Compared to conventional power sources, small and variable amounts of electricity are generated when wind and solar energy are captured and transformed by a dispersed array of VRE installations. Large areas of land, often in remote locations, are required. This inevitably results in significant additional costs in terms of delivery infrastructure (for example, high-voltage power lines) and back-up power generation (for example, natural-gas-powered turbines) that would not otherwise be incurred. The first part of this study examines how electricity systems work in order to evaluate the contradictory claims made about VRE. Whether or not wind and solar power are clean and cheap depends on how the evaluation is framed. Critics point out that the economic and environmental costs of the electricity generated using wind and solar technologies can be quite different from the impact of this source of electricity on a system-wide basis.
The second part of the study shows how the system-wide costs and benefits of adding wind and solar power to an existing electricity system are affected by the policies of provincial governments, the cost of electricity, the conventional generating assets already in place, and the structure of the electricity system. Comparing experiences with VRE in different provinces illustrates the importance of these factors.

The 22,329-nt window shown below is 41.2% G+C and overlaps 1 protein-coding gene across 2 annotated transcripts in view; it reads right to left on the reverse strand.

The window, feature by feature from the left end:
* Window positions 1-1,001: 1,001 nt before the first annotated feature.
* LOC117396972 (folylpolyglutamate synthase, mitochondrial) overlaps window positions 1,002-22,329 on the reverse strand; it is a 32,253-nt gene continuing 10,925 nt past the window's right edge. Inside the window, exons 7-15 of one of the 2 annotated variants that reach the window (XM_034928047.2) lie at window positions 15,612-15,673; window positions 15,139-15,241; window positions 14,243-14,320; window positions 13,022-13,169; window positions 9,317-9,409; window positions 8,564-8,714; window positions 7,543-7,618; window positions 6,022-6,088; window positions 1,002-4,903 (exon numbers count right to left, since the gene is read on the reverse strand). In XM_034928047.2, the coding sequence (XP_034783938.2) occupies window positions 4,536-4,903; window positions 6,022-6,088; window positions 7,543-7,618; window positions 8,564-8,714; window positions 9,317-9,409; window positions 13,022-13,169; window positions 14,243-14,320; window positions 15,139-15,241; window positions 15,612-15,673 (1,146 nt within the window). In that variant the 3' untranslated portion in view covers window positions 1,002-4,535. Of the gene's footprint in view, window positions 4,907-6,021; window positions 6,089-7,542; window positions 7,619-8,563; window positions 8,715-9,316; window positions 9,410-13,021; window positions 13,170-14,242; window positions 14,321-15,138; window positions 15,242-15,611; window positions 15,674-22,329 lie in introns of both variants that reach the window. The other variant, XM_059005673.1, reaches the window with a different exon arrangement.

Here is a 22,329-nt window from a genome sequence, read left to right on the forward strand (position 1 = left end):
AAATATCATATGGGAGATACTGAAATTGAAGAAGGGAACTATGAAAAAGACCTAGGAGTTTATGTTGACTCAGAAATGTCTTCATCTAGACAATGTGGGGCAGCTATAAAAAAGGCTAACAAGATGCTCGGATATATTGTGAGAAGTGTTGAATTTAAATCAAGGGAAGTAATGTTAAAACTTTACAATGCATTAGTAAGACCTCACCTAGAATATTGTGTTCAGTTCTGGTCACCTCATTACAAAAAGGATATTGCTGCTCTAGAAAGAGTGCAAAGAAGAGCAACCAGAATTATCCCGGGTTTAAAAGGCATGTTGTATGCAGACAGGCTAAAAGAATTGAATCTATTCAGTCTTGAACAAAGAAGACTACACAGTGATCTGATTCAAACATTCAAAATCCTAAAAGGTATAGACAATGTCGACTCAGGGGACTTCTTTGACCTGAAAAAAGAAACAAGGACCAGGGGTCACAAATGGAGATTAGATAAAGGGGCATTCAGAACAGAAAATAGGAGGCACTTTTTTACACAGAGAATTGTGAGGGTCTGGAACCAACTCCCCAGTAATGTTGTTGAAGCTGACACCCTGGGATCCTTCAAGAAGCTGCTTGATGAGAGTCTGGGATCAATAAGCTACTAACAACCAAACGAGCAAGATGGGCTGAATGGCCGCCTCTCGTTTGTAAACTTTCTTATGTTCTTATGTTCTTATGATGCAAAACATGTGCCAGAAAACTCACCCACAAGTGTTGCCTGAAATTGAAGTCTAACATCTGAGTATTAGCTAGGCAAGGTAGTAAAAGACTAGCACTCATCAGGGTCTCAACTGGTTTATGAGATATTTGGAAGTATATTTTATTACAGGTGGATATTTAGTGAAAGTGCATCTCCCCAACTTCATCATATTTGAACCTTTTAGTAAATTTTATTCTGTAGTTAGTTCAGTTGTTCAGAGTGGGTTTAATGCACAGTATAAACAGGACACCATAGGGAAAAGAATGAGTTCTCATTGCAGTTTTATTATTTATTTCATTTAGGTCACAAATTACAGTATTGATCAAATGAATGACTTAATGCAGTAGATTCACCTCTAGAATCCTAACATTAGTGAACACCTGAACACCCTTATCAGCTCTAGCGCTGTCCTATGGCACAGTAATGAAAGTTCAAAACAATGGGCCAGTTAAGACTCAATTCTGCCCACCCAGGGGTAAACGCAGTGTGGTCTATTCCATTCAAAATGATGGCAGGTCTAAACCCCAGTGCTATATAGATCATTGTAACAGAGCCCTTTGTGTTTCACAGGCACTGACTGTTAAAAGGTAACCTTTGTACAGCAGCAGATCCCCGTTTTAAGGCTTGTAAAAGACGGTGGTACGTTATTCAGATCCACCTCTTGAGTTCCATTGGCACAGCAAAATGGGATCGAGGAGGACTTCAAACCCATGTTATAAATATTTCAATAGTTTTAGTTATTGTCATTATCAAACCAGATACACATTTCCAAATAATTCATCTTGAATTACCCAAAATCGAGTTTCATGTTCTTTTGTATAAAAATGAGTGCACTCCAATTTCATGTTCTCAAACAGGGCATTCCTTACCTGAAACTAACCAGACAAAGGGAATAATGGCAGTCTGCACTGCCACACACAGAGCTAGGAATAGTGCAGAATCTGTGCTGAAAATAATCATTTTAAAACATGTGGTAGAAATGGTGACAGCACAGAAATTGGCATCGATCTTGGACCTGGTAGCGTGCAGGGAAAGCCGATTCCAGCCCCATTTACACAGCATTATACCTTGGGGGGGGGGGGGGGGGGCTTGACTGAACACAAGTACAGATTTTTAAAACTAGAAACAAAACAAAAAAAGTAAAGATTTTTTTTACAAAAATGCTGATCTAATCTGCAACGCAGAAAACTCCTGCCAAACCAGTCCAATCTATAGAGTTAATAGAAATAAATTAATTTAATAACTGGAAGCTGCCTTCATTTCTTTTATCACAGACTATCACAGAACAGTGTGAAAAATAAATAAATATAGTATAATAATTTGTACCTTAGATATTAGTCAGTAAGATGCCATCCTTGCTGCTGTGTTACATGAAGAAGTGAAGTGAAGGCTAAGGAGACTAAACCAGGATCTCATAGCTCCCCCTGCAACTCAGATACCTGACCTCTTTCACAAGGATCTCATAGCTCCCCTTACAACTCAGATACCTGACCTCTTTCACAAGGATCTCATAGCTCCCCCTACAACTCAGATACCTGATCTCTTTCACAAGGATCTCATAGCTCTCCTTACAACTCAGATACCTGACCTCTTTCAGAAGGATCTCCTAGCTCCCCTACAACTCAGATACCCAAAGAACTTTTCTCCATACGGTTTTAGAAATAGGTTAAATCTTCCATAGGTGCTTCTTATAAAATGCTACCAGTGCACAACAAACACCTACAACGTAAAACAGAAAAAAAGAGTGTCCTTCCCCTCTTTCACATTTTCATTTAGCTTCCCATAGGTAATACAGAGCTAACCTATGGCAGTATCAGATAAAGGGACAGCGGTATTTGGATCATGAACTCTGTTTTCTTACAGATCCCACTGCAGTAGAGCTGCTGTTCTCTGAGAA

Cross-Canada comparisons show that electricity utilities themselves are usually best placed to determine whether or not the system-wide cost of these technologies is justified. Prior to 2015, Alberta demonstrated how a competitive wholesale market for electricity determined the extent to which wind and solar energy is economically feasible. Neither is the involvement of provincial governments necessarily a bad thing. Prince Edward Island has successfully integrated a substantial amount of wind power into its electricity system under unique circumstances: a provincial Crown corporation operates several wind farms but the rest of the electricity system is privately or municipally owned. Problems arise when dramatic increases in wind and solar power receive political sanction and the economic consequences are underestimated or ignored. A bold initiative to increase wind and solar generating capacity in the Ontario electricity system backfired badly, leading to soaring electricity rates for both consumers and manufacturers. Between 2015 and 2019, the Alberta government worked towards installing even more wind and solar capacity than had proved politically and economically unsustainable in Ontario, but the electorate allowed that government only a single term in office.